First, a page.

- the ancient Greek herald and messenger of the gods and the god of roads, commerce, invention, cunning, and theft.Compare Mercury(def 3).
- Astronomy. a small asteroid that in 1937 approached within 485,000 miles (780,000 km) of the earth, the closest approach of an asteroid ever observed.
Examples from the Web for hermes
Contemporary Examples of hermes
Hermes helped us for her scarves, as well as Kelly handbag archives.The Only Thing That Sparkles in ‘Grace of Monaco’…the Jewels
May 16, 2014
She cheated on her husband Hephaestus with Ares, Hermes, and Dionysus.‘Aphrodite and the Gods of Love’: Museum Exhibit Gets Visitors in the Mood for Valentine's Day
February 12, 2012
But Hermes also delivers on his stated objective, to carry out a broad-stroke chronology of "music made new" in '70s New York.
But Hermes also recalls the resistance to change; the lost battles.
The New York Dolls, as characterized by Hermes, were not a satellite New York phenomenon, but a precursor to the punk movement.
Historical Examples of hermes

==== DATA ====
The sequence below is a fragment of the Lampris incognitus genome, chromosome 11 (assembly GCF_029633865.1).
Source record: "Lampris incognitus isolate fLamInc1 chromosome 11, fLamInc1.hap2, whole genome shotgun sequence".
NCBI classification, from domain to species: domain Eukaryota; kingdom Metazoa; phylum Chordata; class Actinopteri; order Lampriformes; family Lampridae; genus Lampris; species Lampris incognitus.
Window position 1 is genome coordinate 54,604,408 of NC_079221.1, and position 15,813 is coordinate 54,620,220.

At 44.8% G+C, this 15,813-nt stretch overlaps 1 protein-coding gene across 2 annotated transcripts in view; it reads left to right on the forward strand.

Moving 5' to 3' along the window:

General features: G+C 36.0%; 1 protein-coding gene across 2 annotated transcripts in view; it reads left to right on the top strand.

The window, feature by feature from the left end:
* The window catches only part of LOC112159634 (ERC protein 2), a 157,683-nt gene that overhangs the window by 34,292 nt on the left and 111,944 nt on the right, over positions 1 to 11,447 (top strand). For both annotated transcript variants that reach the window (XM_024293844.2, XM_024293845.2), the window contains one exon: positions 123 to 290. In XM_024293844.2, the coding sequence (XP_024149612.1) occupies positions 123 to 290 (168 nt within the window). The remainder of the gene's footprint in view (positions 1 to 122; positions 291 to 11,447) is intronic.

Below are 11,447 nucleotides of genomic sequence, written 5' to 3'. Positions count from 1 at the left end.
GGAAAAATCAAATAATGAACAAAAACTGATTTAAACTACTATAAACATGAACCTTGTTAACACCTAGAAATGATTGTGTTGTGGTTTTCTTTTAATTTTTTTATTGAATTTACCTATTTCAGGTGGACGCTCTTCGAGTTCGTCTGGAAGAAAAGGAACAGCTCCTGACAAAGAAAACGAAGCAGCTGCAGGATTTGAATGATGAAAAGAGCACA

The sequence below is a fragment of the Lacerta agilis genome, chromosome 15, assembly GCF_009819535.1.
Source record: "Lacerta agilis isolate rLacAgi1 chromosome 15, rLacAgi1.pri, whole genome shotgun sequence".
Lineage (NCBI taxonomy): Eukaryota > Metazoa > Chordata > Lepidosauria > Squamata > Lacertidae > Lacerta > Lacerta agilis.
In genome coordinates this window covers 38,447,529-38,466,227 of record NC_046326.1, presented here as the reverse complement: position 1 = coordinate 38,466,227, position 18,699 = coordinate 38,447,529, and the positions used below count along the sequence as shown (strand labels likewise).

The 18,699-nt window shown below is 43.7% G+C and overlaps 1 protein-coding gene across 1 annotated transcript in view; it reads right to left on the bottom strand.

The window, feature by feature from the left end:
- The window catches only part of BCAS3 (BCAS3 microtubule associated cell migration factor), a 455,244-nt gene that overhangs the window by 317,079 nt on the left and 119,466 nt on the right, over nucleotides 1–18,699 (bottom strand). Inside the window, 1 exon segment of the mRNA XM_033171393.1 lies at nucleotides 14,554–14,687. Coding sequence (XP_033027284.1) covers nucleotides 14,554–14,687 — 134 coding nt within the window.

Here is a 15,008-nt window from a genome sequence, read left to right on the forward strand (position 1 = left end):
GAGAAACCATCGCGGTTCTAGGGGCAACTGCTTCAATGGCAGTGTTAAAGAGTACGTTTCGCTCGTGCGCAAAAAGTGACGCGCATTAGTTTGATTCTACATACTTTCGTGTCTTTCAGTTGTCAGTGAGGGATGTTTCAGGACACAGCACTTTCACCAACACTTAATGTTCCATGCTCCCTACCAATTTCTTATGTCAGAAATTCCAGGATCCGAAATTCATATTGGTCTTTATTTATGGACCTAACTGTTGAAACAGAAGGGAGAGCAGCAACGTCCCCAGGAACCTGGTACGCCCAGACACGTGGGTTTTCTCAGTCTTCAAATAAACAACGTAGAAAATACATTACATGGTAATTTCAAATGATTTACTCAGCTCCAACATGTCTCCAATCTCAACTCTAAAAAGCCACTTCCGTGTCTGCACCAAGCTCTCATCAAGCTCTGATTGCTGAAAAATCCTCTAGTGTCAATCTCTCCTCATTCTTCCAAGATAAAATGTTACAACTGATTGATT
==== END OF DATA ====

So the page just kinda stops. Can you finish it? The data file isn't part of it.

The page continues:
The roof of Hera's temple fell in, and Hermes stood uncovered to the sky.
Before Hermes Charmides left his little clay image of the god.
Before long Hermes' right foot was found imbedded in the clay.
For here, in a little room all alone, stood his Hermes with the baby Dionysus.
The story is that Hermes was walking one day along the banks of the Nile.How the Piano Came to Be
Ellye Howell Glover
- Greek myth the messenger and herald of the gods; the divinity of commerce, cunning, theft, travellers, and rascals. He was represented as wearing winged sandalsRoman counterpart: Mercury
- a small asteroid some 800 m in diameter that passed within 670 000 kilometres of the earth in 1937, and is now lost
Word Origin and History for hermes
Olympian messenger and god of commerce, son of Zeus and Maia, identified by the Romans with their Mercury, from Greek Hermes, of unknown origin.